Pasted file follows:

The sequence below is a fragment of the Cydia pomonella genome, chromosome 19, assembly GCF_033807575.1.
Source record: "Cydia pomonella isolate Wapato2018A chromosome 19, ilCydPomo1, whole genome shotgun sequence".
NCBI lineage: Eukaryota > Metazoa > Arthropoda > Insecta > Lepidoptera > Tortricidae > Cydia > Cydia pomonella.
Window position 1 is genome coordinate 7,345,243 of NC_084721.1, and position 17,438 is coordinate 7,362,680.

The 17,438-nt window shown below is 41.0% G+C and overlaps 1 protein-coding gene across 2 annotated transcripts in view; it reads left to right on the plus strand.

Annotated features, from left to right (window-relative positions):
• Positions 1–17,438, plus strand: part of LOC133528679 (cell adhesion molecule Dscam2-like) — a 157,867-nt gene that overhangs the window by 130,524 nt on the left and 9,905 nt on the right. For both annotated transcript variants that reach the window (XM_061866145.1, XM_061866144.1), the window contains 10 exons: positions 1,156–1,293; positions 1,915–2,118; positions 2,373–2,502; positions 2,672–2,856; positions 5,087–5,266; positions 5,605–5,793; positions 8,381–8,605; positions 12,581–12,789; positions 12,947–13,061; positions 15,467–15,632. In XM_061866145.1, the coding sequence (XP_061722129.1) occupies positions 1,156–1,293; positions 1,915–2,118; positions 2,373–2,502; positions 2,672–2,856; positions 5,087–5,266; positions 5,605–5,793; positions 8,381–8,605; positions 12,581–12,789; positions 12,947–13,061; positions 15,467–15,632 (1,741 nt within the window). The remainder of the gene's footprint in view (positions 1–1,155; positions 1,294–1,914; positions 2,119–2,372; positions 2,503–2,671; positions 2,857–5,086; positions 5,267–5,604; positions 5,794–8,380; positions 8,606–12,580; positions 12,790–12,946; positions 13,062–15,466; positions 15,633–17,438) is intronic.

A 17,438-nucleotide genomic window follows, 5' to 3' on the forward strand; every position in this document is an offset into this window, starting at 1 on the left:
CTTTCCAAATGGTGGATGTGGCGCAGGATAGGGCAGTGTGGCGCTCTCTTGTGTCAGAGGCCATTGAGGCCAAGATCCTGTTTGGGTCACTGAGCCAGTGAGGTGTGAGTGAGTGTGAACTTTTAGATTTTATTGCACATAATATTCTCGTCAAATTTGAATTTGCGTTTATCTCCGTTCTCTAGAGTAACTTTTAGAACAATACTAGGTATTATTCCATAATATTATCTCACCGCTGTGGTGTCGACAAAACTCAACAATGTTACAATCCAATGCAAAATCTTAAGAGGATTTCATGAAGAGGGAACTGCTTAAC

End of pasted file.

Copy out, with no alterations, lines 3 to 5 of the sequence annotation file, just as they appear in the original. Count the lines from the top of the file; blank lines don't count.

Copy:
NCBI lineage: Eukaryota > Metazoa > Arthropoda > Insecta > Lepidoptera > Tortricidae > Cydia > Cydia pomonella.
Window position 1 is genome coordinate 7,345,243 of NC_084721.1, and position 17,438 is coordinate 7,362,680.

The 17,438-nt window shown below is 41.0% G+C and overlaps 1 protein-coding gene across 2 annotated transcripts in view; it reads left to right on the plus strand.